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3. And denounced. Hence the sin of covetousness is again and again condemned in the Bible. Take heed and beware of covetousness is one of the Lord's warnings (Lk. xii. 15); the covetous man, writes St Paul to the Ephesians, is an idolater), and hath no inheritance in the kingdom of Christ and of God (Eph. v. 5); the love of money, he says to Timothy, is the root of all evil (1 Tim. vi. 10); and on account of evil concupiscence, he says to the Colossians, the wrath of God cometh on the children of disobedience (Col. iii.

5, 6).

4. The Duty enjoined. Now for this sin the great antidote is the grace commended in the Catechism, viz. Contentment? This virtue, when united with godliness, is truly great gain (1 Tim. vi. 6), and teaches us, who brought nothing into this world, and who it is certain will carry nothing out (1 Tim. vi. 7), instead of coveting or desiring other men's goods, to “learn and labour truly to get our own living', and to do our duty in that state of life* unto which it shall please God to call us.”

i For he worships Mammon instead of God (Mtt. vi. 24); see Ellicott on Eph. v. 5. Avaritia est summa defectio a Creatore ad creaturam, et summe violat præceptum de diligendo proximo, quod simile est precepto de diligendo Deo. Bengel in loc. Comp 1 Cor. vi. 10; Col. iii. 5, 6.

* Let your conversation be without covETOUSNESS; and be CONTENT with such things as ye have; for He hath said, I will never leave thee, nor forsake thee. Heb. xiii. 5; and comp. Phil. iv. 11.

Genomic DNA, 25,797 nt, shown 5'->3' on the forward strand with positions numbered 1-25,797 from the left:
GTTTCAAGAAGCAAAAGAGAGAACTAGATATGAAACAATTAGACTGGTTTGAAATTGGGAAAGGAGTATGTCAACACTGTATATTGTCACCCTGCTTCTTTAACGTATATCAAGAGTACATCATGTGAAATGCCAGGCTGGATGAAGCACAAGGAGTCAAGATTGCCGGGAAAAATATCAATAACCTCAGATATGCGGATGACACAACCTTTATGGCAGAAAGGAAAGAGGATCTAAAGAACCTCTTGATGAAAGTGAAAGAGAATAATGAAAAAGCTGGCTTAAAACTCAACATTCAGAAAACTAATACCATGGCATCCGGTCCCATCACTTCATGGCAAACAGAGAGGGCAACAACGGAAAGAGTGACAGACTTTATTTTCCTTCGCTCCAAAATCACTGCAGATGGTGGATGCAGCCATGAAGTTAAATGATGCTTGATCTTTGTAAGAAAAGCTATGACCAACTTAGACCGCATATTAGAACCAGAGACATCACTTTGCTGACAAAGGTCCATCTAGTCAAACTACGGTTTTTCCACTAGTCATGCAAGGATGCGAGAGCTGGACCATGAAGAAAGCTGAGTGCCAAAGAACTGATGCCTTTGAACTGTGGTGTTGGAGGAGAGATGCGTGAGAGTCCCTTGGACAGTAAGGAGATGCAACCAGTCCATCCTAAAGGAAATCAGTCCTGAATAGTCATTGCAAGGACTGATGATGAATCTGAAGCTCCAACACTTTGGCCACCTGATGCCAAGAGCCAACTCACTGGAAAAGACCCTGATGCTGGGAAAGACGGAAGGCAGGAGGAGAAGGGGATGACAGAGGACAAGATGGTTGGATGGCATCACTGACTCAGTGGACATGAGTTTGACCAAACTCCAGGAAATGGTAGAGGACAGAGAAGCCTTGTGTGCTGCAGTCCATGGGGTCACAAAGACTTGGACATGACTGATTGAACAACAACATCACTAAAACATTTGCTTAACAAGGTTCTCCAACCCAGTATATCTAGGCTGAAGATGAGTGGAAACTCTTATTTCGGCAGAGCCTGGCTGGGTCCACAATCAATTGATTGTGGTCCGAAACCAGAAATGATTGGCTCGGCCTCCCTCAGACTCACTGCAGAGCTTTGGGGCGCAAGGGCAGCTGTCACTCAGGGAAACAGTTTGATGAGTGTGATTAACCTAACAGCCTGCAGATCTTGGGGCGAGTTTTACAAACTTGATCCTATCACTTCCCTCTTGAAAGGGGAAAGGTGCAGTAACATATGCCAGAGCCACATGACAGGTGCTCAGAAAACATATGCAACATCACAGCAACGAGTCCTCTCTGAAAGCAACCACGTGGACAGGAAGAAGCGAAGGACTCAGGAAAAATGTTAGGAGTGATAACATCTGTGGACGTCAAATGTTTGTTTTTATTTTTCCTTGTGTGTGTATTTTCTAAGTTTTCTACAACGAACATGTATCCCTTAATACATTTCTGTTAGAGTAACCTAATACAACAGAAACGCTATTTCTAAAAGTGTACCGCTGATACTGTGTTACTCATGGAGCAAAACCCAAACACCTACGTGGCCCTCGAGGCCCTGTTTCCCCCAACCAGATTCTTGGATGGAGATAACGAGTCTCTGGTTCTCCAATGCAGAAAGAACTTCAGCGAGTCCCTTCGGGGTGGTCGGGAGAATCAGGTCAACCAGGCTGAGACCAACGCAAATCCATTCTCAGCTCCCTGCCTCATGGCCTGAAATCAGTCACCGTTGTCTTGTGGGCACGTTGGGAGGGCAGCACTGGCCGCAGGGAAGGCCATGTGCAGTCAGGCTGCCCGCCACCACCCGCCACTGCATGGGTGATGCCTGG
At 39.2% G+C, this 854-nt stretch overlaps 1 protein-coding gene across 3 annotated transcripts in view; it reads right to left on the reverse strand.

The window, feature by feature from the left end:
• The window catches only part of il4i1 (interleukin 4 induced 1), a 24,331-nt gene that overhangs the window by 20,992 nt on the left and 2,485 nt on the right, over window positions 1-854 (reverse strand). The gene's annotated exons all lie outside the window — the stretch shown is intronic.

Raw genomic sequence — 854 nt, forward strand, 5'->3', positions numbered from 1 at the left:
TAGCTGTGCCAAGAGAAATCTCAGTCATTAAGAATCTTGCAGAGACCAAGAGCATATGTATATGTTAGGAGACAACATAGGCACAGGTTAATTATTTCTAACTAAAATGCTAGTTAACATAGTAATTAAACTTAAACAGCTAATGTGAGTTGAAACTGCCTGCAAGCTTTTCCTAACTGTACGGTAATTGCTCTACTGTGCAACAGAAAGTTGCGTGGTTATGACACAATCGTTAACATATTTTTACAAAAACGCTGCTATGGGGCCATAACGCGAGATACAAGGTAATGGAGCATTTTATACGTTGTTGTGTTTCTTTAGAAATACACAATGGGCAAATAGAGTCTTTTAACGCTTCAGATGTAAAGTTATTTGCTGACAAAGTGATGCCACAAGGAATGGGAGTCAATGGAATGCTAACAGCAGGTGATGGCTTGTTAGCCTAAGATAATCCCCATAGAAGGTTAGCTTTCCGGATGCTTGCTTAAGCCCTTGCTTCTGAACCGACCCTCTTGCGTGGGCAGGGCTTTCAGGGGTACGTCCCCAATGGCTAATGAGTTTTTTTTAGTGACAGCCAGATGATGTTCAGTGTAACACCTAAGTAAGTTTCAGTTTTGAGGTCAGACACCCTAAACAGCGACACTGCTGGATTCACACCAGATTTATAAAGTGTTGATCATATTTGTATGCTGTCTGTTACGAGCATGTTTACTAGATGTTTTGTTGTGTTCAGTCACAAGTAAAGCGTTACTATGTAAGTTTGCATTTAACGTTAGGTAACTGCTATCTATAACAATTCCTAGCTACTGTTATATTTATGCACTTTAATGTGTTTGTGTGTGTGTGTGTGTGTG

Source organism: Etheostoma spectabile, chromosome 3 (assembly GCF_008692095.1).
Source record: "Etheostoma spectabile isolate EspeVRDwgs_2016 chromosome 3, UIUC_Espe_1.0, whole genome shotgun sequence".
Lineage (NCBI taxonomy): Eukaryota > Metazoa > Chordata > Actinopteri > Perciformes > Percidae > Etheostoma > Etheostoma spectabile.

3 Study... to do your own business, and to work with your own hands. 1 Thess. iv. 11, and comp. Acts xx. 34; Eph. iv. 28.

4. “God calls us to our state of life: there let us rest, and do our duty in it. In it, whatever it be, is safety, usefulness, true dignity: beyond it, outside of it, lies the unknown, the untried, perhaps the dangerous, certainly the disappointing.” Vaughan, On Confirmation, p. 39.

PART IV.

THE LORD'S PRAYER.

CATECHIST. My good child, know this, that thou art not able to do these things of thyself, nor to walk in the Commandments of God, and to serve him, without his special grace; which thou must learn at all times to call for by diligent prayer. Let me hear therefore, if thou canst say the Lord's Prayer.

ANSWER. Our Father, which art in heaven, Hallowed be thy Name. Thy kingdom come. Thy will be done in earth, As it is in heaven. Give us this day our daily bread. And forgive us our trespasses, As we forgive them that trespass against us. And lead us not into temptation; But deliver us from evil. Amen.

QUESTION. What desirest thou of God in this Prayer ?